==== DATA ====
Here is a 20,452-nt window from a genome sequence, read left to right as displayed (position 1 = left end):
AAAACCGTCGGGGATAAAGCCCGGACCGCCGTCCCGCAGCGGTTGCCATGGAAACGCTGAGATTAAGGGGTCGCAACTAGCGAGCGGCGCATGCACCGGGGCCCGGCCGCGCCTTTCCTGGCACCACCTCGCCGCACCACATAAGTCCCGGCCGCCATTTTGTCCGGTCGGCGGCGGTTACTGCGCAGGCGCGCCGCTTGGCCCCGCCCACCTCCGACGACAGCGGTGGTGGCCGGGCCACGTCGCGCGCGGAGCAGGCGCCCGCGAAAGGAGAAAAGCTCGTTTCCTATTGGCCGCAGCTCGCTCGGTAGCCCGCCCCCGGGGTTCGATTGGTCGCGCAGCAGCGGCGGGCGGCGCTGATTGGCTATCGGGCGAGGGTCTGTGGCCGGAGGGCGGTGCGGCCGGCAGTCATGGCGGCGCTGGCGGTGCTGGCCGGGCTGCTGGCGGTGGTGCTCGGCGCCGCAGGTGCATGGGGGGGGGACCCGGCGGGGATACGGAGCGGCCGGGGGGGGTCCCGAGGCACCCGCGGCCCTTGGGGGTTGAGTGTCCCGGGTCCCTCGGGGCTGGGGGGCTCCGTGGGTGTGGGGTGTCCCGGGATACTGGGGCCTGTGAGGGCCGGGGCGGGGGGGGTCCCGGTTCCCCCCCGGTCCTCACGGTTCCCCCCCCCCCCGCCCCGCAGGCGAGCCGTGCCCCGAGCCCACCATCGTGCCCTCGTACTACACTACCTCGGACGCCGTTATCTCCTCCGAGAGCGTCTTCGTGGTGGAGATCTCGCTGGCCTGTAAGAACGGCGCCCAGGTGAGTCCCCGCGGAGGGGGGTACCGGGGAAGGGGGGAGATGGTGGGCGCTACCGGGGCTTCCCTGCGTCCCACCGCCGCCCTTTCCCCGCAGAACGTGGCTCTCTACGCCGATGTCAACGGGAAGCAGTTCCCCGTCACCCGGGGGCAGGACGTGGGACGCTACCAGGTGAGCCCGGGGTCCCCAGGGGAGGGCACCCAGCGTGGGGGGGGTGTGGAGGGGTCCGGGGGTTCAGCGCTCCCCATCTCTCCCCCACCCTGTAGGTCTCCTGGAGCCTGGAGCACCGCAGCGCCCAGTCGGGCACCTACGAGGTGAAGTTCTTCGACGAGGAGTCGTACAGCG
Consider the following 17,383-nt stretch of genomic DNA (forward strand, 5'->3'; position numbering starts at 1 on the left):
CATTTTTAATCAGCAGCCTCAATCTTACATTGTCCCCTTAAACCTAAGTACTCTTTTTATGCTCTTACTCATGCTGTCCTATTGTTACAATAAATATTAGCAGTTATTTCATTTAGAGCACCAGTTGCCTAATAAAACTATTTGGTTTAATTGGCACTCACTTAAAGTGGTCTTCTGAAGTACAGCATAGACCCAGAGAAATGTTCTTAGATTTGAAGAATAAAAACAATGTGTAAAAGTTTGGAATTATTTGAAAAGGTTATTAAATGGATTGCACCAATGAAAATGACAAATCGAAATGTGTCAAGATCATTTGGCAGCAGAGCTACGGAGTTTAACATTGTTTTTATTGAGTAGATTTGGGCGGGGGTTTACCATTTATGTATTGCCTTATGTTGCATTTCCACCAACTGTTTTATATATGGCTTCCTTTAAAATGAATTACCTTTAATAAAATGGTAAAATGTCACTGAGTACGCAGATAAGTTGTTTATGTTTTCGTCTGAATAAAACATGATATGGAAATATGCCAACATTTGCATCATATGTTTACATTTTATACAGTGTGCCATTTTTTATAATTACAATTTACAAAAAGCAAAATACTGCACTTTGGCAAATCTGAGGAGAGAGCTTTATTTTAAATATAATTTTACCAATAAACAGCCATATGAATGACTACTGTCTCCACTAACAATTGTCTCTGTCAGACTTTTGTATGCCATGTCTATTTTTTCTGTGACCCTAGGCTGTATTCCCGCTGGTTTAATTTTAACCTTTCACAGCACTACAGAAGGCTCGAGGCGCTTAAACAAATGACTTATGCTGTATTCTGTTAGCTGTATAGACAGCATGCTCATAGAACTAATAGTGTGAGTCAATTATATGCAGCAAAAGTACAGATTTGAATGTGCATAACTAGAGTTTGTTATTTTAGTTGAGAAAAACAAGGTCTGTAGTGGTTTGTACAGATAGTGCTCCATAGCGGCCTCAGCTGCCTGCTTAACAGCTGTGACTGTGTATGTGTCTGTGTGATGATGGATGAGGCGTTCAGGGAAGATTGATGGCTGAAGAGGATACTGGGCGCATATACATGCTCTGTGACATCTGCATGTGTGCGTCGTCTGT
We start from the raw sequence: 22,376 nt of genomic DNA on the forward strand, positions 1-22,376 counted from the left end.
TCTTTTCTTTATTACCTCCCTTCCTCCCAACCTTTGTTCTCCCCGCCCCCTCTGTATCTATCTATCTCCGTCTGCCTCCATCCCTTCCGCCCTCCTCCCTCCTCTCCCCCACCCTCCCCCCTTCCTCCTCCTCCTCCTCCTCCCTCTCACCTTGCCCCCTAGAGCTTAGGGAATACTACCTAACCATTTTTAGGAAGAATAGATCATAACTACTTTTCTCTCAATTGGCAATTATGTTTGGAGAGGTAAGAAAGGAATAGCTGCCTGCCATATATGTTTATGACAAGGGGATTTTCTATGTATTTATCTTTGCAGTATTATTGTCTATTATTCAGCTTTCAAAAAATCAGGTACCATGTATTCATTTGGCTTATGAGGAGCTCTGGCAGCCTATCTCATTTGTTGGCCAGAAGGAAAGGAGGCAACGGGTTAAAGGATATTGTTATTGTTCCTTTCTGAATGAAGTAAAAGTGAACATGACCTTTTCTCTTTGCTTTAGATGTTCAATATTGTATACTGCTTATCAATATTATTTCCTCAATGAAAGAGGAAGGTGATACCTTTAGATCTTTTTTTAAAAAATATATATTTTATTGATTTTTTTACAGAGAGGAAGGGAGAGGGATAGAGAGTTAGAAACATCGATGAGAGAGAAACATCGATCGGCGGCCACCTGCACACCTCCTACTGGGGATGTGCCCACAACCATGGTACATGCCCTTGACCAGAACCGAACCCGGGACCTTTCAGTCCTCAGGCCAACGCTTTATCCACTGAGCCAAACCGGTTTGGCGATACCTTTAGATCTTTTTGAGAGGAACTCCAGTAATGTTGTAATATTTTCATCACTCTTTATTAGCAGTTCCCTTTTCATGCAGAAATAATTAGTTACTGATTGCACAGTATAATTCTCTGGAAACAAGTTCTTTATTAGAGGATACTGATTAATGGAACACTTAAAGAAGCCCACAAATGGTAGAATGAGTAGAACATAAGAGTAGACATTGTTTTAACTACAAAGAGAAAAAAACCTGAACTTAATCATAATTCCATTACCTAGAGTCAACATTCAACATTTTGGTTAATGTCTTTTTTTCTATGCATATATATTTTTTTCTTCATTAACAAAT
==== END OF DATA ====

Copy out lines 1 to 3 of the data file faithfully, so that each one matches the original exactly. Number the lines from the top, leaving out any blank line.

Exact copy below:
Here is a 20,452-nt window from a genome sequence, read left to right as displayed (position 1 = left end):
AAAACCGTCGGGGATAAAGCCCGGACCGCCGTCCCGCAGCGGTTGCCATGGAAACGCTGAGATTAAGGGGTCGCAACTAGCGAGCGGCGCATGCACCGGGGCCCGGCCGCGCCTTTCCTGGCACCACCTCGCCGCACCACATAAGTCCCGGCCGCCATTTTGTCCGGTCGGCGGCGGTTACTGCGCAGGCGCGCCGCTTGGCCCCGCCCACCTCCGACGACAGCGGTGGTGGCCGGGCCACGTCGCGCGCGGAGCAGGCGCCCGCGAAAGGAGAAAAGCTCGTTTCCTATTGGCCGCAGCTCGCTCGGTAGCCCGCCCCCGGGGTTCGATTGGTCGCGCAGCAGCGGCGGGCGGCGCTGATTGGCTATCGGGCGAGGGTCTGTGGCCGGAGGGCGGTGCGGCCGGCAGTCATGGCGGCGCTGGCGGTGCTGGCCGGGCTGCTGGCGGTGGTGCTCGGCGCCGCAGGTGCATGGGGGGGGGACCCGGCGGGGATACGGAGCGGCCGGGGGGGGTCCCGAGGCACCCGCGGCCCTTGGGGGTTGAGTGTCCCGGGTCCCTCGGGGCTGGGGGGCTCCGTGGGTGTGGGGTGTCCCGGGATACTGGGGCCTGTGAGGGCCGGGGCGGGGGGGGTCCCGGTTCCCCCCCGGTCCTCACGGTTCCCCCCCCCCCCGCCCCGCAGGCGAGCCGTGCCCCGAGCCCACCATCGTGCCCTCGTACTACACTACCTCGGACGCCGTTATCTCCTCCGAGAGCGTCTTCGTGGTGGAGATCTCGCTGGCCTGTAAGAACGGCGCCCAGGTGAGTCCCCGCGGAGGGGGGTACCGGGGAAGGGGGGAGATGGTGGGCGCTACCGGGGCTTCCCTGCGTCCCACCGCCGCCCTTTCCCCGCAGAACGTGGCTCTCTACGCCGATGTCAACGGGAAGCAGTTCCCCGTCACCCGGGGGCAGGACGTGGGACGCTACCAGGTGAGCCCGGGGTCCCCAGGGGAGGGCACCCAGCGTGGGGGGGGTGTGGAGGGGTCCGGGGGTTCAGCGCTCCCCATCTCTCCCCCACCCTGTAGGTCTCCTGGAGCCTGGAGCACCGCAGCGCCCAGTCGGGCACCTACGAGGTGAAGTTCTTCGACGAGGAGTCGTACAGCG
Consider the following 17,383-nt stretch of genomic DNA (forward strand, 5'->3'; position numbering starts at 1 on the left):